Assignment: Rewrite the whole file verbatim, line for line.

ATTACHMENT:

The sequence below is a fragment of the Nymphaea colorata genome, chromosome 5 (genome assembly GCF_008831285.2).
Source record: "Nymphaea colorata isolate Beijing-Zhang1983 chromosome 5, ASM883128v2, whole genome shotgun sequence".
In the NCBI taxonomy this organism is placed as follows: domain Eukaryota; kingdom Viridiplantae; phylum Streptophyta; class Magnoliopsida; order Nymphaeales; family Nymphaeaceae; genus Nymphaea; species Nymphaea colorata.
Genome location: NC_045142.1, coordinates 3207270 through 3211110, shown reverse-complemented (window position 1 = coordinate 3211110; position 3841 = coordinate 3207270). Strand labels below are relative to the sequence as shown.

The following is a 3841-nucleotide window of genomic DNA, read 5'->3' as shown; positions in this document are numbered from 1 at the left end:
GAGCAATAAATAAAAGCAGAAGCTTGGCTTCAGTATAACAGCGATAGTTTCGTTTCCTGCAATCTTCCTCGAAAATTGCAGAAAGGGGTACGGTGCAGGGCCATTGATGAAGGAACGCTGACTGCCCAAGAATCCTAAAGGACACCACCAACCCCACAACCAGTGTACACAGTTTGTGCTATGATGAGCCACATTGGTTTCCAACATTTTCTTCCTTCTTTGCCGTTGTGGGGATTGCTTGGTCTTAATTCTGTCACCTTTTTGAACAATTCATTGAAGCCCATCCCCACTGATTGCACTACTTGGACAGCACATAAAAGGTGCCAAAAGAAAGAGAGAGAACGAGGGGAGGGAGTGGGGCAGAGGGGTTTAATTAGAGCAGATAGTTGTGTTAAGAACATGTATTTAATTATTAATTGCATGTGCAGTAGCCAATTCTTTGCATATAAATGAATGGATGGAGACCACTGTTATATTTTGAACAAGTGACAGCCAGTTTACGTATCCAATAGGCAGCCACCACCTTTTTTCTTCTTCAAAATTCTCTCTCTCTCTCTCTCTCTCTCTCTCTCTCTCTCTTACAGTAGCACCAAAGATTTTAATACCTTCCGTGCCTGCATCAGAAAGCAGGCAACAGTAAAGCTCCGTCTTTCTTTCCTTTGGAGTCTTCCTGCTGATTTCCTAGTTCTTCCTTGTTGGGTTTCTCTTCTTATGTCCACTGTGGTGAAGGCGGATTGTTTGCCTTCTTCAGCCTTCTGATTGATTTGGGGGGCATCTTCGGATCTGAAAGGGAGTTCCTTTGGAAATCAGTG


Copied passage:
The sequence below is a fragment of the Nymphaea colorata genome, chromosome 5 (genome assembly GCF_008831285.2).
Source record: "Nymphaea colorata isolate Beijing-Zhang1983 chromosome 5, ASM883128v2, whole genome shotgun sequence".
In the NCBI taxonomy this organism is placed as follows: domain Eukaryota; kingdom Viridiplantae; phylum Streptophyta; class Magnoliopsida; order Nymphaeales; family Nymphaeaceae; genus Nymphaea; species Nymphaea colorata.
Genome location: NC_045142.1, coordinates 3207270 through 3211110, shown reverse-complemented (window position 1 = coordinate 3211110; position 3841 = coordinate 3207270). Strand labels below are relative to the sequence as shown.

The following is a 3841-nucleotide window of genomic DNA, read 5'->3' as shown; positions in this document are numbered from 1 at the left end:
GAGCAATAAATAAAAGCAGAAGCTTGGCTTCAGTATAACAGCGATAGTTTCGTTTCCTGCAATCTTCCTCGAAAATTGCAGAAAGGGGTACGGTGCAGGGCCATTGATGAAGGAACGCTGACTGCCCAAGAATCCTAAAGGACACCACCAACCCCACAACCAGTGTACACAGTTTGTGCTATGATGAGCCACATTGGTTTCCAACATTTTCTTCCTTCTTTGCCGTTGTGGGGATTGCTTGGTCTTAATTCTGTCACCTTTTTGAACAATTCATTGAAGCCCATCCCCACTGATTGCACTACTTGGACAGCACATAAAAGGTGCCAAAAGAAAGAGAGAGAACGAGGGGAGGGAGTGGGGCAGAGGGGTTTAATTAGAGCAGATAGTTGTGTTAAGAACATGTATTTAATTATTAATTGCATGTGCAGTAGCCAATTCTTTGCATATAAATGAATGGATGGAGACCACTGTTATATTTTGAACAAGTGACAGCCAGTTTACGTATCCAATAGGCAGCCACCACCTTTTTTCTTCTTCAAAATTCTCTCTCTCTCTCTCTCTCTCTCTCTCTCTCTCTCTTACAGTAGCACCAAAGATTTTAATACCTTCCGTGCCTGCATCAGAAAGCAGGCAACAGTAAAGCTCCGTCTTTCTTTCCTTTGGAGTCTTCCTGCTGATTTCCTAGTTCTTCCTTGTTGGGTTTCTCTTCTTATGTCCACTGTGGTGAAGGCGGATTGTTTGCCTTCTTCAGCCTTCTGATTGATTTGGGGGGCATCTTCGGATCTGAAAGGGAGTTCCTTTGGAAATCAGTG